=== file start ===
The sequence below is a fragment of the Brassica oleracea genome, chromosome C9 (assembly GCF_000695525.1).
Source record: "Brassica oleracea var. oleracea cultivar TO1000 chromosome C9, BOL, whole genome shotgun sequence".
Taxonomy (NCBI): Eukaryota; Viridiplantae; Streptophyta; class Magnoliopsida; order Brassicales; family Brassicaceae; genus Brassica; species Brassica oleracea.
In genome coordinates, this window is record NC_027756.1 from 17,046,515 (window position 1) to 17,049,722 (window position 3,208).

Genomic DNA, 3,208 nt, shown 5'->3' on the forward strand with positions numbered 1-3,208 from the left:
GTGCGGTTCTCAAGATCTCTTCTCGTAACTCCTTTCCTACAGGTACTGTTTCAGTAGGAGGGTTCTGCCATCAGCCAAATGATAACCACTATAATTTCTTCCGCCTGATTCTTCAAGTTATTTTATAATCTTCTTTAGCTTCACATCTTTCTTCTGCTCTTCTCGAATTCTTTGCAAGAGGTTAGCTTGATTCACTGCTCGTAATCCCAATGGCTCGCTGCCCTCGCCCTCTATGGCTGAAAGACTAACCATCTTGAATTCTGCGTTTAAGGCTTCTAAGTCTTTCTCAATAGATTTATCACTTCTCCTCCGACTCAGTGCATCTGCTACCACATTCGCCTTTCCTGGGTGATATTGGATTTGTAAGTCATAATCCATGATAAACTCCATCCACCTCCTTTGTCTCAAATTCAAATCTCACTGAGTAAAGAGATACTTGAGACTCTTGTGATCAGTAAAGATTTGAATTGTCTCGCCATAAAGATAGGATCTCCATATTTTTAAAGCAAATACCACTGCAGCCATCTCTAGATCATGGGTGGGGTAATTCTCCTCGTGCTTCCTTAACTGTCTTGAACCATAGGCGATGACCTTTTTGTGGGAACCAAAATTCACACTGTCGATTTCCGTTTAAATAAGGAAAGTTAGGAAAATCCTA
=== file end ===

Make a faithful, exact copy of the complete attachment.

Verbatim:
The sequence below is a fragment of the Brassica oleracea genome, chromosome C9 (assembly GCF_000695525.1).
Source record: "Brassica oleracea var. oleracea cultivar TO1000 chromosome C9, BOL, whole genome shotgun sequence".
Taxonomy (NCBI): Eukaryota; Viridiplantae; Streptophyta; class Magnoliopsida; order Brassicales; family Brassicaceae; genus Brassica; species Brassica oleracea.
In genome coordinates, this window is record NC_027756.1 from 17,046,515 (window position 1) to 17,049,722 (window position 3,208).

Genomic DNA, 3,208 nt, shown 5'->3' on the forward strand with positions numbered 1-3,208 from the left:
GTGCGGTTCTCAAGATCTCTTCTCGTAACTCCTTTCCTACAGGTACTGTTTCAGTAGGAGGGTTCTGCCATCAGCCAAATGATAACCACTATAATTTCTTCCGCCTGATTCTTCAAGTTATTTTATAATCTTCTTTAGCTTCACATCTTTCTTCTGCTCTTCTCGAATTCTTTGCAAGAGGTTAGCTTGATTCACTGCTCGTAATCCCAATGGCTCGCTGCCCTCGCCCTCTATGGCTGAAAGACTAACCATCTTGAATTCTGCGTTTAAGGCTTCTAAGTCTTTCTCAATAGATTTATCACTTCTCCTCCGACTCAGTGCATCTGCTACCACATTCGCCTTTCCTGGGTGATATTGGATTTGTAAGTCATAATCCATGATAAACTCCATCCACCTCCTTTGTCTCAAATTCAAATCTCACTGAGTAAAGAGATACTTGAGACTCTTGTGATCAGTAAAGATTTGAATTGTCTCGCCATAAAGATAGGATCTCCATATTTTTAAAGCAAATACCACTGCAGCCATCTCTAGATCATGGGTGGGGTAATTCTCCTCGTGCTTCCTTAACTGTCTTGAACCATAGGCGATGACCTTTTTGTGGGAACCAAAATTCACACTGTCGATTTCCGTTTAAATAAGGAAAGTTAGGAAAATCCTA